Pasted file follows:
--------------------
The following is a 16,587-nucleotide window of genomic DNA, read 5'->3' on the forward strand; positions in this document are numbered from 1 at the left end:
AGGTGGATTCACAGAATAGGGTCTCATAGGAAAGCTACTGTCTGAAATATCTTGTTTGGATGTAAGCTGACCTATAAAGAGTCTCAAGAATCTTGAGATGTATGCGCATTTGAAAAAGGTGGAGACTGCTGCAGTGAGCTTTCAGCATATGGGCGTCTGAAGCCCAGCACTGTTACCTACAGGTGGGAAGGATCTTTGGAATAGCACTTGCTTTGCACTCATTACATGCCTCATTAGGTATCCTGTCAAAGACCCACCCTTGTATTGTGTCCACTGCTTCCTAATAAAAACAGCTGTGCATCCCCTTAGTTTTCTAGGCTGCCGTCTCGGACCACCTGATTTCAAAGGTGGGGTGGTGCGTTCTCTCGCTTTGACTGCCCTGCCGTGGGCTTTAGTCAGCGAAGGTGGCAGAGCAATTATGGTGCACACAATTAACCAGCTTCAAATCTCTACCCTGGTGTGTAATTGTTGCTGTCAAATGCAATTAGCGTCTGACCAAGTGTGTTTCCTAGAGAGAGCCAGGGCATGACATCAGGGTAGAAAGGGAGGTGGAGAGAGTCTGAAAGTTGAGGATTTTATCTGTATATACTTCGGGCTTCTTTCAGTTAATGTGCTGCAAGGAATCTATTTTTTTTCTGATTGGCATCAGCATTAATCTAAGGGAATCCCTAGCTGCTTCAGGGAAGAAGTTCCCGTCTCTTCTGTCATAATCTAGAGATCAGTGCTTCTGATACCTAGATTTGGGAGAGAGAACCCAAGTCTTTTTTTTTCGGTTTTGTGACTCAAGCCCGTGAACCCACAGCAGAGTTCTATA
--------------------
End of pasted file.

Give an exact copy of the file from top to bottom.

The following is a 16,587-nucleotide window of genomic DNA, read 5'->3' on the forward strand; positions in this document are numbered from 1 at the left end:
AGGTGGATTCACAGAATAGGGTCTCATAGGAAAGCTACTGTCTGAAATATCTTGTTTGGATGTAAGCTGACCTATAAAGAGTCTCAAGAATCTTGAGATGTATGCGCATTTGAAAAAGGTGGAGACTGCTGCAGTGAGCTTTCAGCATATGGGCGTCTGAAGCCCAGCACTGTTACCTACAGGTGGGAAGGATCTTTGGAATAGCACTTGCTTTGCACTCATTACATGCCTCATTAGGTATCCTGTCAAAGACCCACCCTTGTATTGTGTCCACTGCTTCCTAATAAAAACAGCTGTGCATCCCCTTAGTTTTCTAGGCTGCCGTCTCGGACCACCTGATTTCAAAGGTGGGGTGGTGCGTTCTCTCGCTTTGACTGCCCTGCCGTGGGCTTTAGTCAGCGAAGGTGGCAGAGCAATTATGGTGCACACAATTAACCAGCTTCAAATCTCTACCCTGGTGTGTAATTGTTGCTGTCAAATGCAATTAGCGTCTGACCAAGTGTGTTTCCTAGAGAGAGCCAGGGCATGACATCAGGGTAGAAAGGGAGGTGGAGAGAGTCTGAAAGTTGAGGATTTTATCTGTATATACTTCGGGCTTCTTTCAGTTAATGTGCTGCAAGGAATCTATTTTTTTTCTGATTGGCATCAGCATTAATCTAAGGGAATCCCTAGCTGCTTCAGGGAAGAAGTTCCCGTCTCTTCTGTCATAATCTAGAGATCAGTGCTTCTGATACCTAGATTTGGGAGAGAGAACCCAAGTCTTTTTTTTTCGGTTTTGTGACTCAAGCCCGTGAACCCACAGCAGAGTTCTATA